7. If you had to start over, what would you get first?

A Digitakt. That’s also all you need.
[Editor: And a nice doggie for company]

Digitakt and doggie

8. What’s the most annoying piece of gear you have, that you just can’t live without?

Adobe Premiere. It’s a bug-infested rats nest, it’s stupidly basic with audio… but I need it. If it ever truly falls over, Davinci Resolve is waiting in the wings, and is free.

9. Most surprising tip/trick/technique that you’ve discovered about a bit of kit?

The incredible genre-defining boundary-expanding main spooky string riff in LFO’s “LFO”, clearly the sound that inspired the track (because you wouldn’t just magically find that sound would suddenly fit what you were doing, you fit a track around IT) is a straight preset (melody and all) from the cheap as chips Kawai K1. That’s right, one of the best moments from one of the best British dance tunes of all time is a preset. Presets are not “for the weak”. Making a good tune is hard enough as it is. Having FINISHED a tune BECAUSE you used presets is far cooler than having hundreds of half finished tracks where you synthesized every hihat from scratch.
Guitar bands don’t build new instruments for every song – there’s a balance to be struck. You can separate the processes of sound design and song writing – it’s something I’m mindful I need to do more. Either way I accept inspiration wherever I find it.

[Editor: ‘Accept inspirations wherever you find it’ – that is a nicely turned phrase and great advice]


Artist or Band name?

Mylar Melodies

Genre?

Electro/techno. I’m inspired whenever I think about Aphex, LFO, Boards of Canada, James Stinson, and Kraftwerk. So hopefully I float around in their worlds musically… A bit.

Selfie?

Mr. Mylar Melodies

Where are you from?

An hours drive from where Mark Bell was from.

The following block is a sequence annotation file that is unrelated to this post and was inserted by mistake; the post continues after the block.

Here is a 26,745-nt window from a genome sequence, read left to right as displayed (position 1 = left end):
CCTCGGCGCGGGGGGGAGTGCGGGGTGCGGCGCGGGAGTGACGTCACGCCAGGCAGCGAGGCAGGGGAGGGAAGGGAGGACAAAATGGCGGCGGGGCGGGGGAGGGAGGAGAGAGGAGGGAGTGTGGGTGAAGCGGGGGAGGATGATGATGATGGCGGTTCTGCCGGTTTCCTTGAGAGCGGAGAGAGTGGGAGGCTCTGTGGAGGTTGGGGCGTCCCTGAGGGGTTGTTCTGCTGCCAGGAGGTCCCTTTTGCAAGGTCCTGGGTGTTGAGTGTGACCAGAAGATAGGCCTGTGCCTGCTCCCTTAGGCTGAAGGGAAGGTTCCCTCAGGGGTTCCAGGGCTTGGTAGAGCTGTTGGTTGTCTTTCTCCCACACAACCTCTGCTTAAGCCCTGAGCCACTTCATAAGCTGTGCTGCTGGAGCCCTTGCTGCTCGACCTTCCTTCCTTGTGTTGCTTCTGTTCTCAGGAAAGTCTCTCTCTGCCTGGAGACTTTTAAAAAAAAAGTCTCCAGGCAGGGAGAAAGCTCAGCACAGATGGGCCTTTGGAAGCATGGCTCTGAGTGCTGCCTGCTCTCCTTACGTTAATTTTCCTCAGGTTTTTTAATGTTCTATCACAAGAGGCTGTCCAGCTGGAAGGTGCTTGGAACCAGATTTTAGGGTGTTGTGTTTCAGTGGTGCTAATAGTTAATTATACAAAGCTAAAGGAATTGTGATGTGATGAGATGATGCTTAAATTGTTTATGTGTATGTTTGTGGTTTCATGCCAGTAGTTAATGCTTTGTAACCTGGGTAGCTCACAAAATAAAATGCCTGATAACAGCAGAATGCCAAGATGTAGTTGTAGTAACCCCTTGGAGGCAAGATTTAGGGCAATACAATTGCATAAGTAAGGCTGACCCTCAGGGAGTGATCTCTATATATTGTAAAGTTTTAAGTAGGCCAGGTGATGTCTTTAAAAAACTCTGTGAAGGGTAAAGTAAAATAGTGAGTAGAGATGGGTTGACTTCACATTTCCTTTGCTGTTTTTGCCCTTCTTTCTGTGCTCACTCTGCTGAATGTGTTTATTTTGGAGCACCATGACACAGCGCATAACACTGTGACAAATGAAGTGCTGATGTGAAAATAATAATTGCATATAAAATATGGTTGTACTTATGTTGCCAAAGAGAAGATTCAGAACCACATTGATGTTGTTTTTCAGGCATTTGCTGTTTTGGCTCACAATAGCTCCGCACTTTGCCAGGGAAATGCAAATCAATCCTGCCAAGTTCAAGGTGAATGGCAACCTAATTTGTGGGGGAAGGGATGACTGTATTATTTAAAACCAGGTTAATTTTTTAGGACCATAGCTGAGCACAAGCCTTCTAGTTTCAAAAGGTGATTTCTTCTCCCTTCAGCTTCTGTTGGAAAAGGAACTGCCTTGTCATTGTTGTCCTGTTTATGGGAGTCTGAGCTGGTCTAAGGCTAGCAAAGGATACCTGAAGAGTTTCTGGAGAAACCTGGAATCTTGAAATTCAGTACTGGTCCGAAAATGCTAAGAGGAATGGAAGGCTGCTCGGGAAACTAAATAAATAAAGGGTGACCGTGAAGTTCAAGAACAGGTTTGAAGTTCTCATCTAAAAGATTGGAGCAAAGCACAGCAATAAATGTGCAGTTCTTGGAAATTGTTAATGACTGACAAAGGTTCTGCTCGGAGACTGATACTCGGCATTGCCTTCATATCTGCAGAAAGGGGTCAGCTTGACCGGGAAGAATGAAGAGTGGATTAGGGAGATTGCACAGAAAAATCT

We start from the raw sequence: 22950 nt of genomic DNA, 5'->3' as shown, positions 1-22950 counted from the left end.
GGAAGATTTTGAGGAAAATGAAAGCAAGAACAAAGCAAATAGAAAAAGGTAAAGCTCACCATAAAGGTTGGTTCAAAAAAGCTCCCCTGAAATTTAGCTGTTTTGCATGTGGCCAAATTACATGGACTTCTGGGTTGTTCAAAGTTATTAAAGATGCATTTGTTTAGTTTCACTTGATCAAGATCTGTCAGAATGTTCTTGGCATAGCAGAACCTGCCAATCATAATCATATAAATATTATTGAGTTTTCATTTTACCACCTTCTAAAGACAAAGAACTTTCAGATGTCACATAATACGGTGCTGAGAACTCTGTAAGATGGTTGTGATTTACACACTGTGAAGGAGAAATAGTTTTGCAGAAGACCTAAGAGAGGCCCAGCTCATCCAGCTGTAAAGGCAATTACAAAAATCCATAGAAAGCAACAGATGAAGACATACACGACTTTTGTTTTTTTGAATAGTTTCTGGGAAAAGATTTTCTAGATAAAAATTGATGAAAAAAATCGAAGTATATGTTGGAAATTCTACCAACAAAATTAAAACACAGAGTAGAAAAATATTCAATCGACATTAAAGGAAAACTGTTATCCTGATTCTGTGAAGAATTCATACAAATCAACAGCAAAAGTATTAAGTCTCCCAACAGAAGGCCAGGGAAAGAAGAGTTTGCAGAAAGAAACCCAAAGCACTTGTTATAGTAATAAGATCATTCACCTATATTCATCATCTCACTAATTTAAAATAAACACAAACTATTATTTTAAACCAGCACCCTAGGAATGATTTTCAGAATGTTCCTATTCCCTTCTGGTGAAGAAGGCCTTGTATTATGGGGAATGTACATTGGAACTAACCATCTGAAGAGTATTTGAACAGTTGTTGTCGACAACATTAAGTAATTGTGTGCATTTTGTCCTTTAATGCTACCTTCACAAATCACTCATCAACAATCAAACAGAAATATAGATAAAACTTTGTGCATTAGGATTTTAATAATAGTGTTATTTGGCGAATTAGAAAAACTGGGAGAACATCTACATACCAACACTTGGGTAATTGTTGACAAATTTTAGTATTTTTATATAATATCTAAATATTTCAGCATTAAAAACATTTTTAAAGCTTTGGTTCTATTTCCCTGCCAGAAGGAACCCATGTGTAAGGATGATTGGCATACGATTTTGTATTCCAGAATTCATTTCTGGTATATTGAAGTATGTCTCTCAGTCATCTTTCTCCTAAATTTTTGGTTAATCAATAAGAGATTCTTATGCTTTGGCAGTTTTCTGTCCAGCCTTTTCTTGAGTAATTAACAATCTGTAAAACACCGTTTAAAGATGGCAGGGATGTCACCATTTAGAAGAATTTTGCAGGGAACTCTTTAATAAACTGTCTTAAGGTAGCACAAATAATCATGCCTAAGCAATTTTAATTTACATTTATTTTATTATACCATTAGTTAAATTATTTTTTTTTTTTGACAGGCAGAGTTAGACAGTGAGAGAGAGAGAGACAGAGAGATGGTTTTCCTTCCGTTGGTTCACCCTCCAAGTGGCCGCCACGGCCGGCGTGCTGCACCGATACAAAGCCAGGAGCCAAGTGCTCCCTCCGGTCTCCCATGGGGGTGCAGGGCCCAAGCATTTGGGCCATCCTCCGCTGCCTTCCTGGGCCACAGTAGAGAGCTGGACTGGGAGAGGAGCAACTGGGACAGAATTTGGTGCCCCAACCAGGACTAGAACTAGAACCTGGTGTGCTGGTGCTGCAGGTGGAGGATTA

How did you get into music?

A perfect storm of having older brothers to who played me Orbital and RDJ, one of whom had an MC-303 (Yes, MC) which he let me fiddle around with, having access to a stack of Future Music issues in a time before the internet, and being bequeathed several grand from my late great uncle at the age of 16(!) years old.

As you might image I frittered most of that money away on stupid pointless things, but I did spend a massive chunk of it on my first ever music gear and a proper stereo, and I never looked back. That was probably the best imaginable upshot of him leaving me the money, despite me wasting most of it – it’s funny that the right gift at the right time can change someone’s life.

You can see how privileged I was to get that push, and the money, and to be young enough to have the time especially – I lived in the countryside, so there were no friends to see (without a lift) or places to go. It’s good to remind yourself that having access to tools and a relaxed environment and the luxury of time, where you can experiment with them – and to have taste makers like your brothers – is essential to make people who can explore creative pursuits, and I’m lucky I had it.